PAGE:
Gov. Tim Walz and leaders of Minnesota's divided Legislature struck a broad agreement on a $52 billion, two-year budget Monday, using an influx of federal stimulus dollars to provide tax relief and pump hundreds of millions more into the state's classrooms.

Despite major political divides all session on taxes and spending between the DFL-led House and Republican-controlled Senate, leaders said they came together around a budget that focuses on helping the state rebound from the COVID-19 pandemic.

"This year has been a battle," Walz said. "We made the commitment together that this budget would be about recovering from COVID, it would be about investing in families, their children and education, it would be about providing relief for families in the form of tax cuts."

The agreement came just hours before the midnight deadline to adjourn the 2021 legislative session, meaning work will continue into a likely June special session to fine-tune the details. And much remains unsettled as legislators head into overtime work, including a debate over police reform measures, environmental emission standards for vehicles and the emergency powers Walz has wielded to respond to the pandemic.

Monday's adjournment date lined up with the delayed deadline to file taxes, and leaders said their deal includes full federal conformity to exempt Paycheck Protection Program (PPP) loans and unemployment insurance from state taxes. The Department of Revenue is looking into options so that taxpayers would not have to refile their taxes.

"We have about a billion dollars of tax relief," Senate Majority Leader Paul Gazelka, R-East Gull Lake, said of the agreement, including the PPP tax break and various other proposals. "That was very important to us."

GOP legislators were resolutely opposed to increasing taxes this session, given the state's projected $1.6 billion surplus and the billions in federal aid for COVID-19 relief.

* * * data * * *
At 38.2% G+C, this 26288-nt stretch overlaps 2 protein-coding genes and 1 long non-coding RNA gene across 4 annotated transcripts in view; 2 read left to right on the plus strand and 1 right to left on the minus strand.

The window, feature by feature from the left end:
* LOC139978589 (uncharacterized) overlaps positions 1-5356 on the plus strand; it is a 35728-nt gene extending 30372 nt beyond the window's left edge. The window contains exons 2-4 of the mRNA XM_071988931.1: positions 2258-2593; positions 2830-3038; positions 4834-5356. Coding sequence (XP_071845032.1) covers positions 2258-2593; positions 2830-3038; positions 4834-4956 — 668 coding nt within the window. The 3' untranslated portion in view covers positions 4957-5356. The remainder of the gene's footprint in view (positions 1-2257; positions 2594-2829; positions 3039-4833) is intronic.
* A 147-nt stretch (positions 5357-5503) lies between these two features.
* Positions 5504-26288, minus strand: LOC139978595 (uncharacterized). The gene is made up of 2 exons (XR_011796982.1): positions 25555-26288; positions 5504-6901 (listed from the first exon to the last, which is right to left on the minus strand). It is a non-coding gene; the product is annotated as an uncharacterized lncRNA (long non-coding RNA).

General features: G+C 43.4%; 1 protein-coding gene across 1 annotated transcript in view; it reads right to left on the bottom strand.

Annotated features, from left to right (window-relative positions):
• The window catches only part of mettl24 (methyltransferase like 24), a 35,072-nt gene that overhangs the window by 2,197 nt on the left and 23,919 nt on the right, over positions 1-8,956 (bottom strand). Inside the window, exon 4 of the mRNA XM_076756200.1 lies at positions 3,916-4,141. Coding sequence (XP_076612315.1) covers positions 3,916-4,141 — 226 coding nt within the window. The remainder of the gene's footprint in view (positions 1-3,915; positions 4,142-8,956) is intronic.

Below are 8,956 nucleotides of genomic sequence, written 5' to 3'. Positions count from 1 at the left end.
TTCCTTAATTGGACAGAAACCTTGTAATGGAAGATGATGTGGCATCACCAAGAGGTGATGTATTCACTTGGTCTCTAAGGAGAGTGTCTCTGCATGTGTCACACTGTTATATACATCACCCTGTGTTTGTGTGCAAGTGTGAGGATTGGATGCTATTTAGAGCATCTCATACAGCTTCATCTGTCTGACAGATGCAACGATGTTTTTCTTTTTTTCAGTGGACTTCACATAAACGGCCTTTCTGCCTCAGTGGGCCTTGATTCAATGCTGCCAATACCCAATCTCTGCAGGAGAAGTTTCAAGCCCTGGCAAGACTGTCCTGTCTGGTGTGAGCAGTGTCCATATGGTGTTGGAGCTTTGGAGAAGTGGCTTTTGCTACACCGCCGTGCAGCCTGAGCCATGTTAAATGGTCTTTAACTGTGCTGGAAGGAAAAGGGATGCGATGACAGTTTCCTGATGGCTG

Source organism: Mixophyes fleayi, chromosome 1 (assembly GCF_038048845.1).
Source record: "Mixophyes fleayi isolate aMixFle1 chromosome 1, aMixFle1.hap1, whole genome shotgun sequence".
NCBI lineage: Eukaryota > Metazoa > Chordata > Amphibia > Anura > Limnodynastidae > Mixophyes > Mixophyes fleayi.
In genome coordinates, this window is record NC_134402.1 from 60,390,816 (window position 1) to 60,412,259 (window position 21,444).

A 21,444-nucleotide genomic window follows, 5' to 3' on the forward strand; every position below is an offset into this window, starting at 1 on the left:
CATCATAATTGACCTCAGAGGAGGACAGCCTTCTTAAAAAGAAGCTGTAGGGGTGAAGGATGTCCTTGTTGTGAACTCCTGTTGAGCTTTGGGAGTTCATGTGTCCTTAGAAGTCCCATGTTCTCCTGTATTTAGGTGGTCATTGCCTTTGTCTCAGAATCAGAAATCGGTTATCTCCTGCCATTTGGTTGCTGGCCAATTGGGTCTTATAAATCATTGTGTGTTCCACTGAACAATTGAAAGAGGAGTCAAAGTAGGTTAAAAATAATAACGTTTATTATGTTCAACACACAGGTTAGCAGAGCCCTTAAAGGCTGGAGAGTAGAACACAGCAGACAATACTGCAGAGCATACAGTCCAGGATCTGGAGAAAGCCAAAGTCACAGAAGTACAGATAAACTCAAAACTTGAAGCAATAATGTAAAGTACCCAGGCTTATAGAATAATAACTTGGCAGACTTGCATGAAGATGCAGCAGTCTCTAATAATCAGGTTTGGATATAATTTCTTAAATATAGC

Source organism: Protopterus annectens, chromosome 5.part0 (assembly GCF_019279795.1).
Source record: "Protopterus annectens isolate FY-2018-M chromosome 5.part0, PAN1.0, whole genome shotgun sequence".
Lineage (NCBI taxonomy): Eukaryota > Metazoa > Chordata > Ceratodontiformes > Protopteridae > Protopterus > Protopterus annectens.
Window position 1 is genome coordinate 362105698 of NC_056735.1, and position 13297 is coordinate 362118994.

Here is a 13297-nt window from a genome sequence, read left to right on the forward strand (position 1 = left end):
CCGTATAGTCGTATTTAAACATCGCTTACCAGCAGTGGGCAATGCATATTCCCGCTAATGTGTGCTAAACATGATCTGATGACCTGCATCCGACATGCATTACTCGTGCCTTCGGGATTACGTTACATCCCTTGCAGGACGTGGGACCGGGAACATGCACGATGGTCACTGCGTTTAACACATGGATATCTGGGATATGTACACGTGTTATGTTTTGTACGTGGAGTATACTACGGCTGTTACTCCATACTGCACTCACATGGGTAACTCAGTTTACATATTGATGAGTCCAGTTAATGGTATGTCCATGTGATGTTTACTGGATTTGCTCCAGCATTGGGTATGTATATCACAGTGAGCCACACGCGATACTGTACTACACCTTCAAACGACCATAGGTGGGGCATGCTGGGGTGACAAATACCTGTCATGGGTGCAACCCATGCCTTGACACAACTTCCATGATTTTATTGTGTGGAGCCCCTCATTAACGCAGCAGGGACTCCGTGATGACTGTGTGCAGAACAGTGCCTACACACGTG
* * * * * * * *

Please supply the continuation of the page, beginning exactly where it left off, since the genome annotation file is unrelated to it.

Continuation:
House Democrats, meanwhile, had pressed for increased taxes on top earners and corporations, as well as higher gas and tobacco taxes. Democrats dropped those tax proposals to reach Monday's budget deal, including a plan to create a fifth-tier income tax bracket on couples making $1 million or more annually.

House Speaker Melissa Hortman, DFL-Brooklyn Park, said the state is in a position to give tax cuts and make a "historic" investment in education because of the federal dollars.

The budget deal spends $525 million more on early through high school education in the next two-year budget and $675 million in the budget that follows. It pumps $75 million into a summer learning plan Democrats prioritized to help students catch up after a year of distance and hybrid learning.

"We have the resources to take a substantial step forward to really make progress," Hortman said. "We have enough money to really invest in equity and closing gaps, and that's a particularly rewarding piece of this."

The $2.8 billion coming to the state from the federal government as part of the American Rescue Plan was key in providing enough flexible funding for both parties to pay for additional education spending and tax cuts. The deal gives the Legislature more say over how the majority of that funding is spent, a key demand of Republican lawmakers. But Walz will have primary decisionmaking authority over $500 million.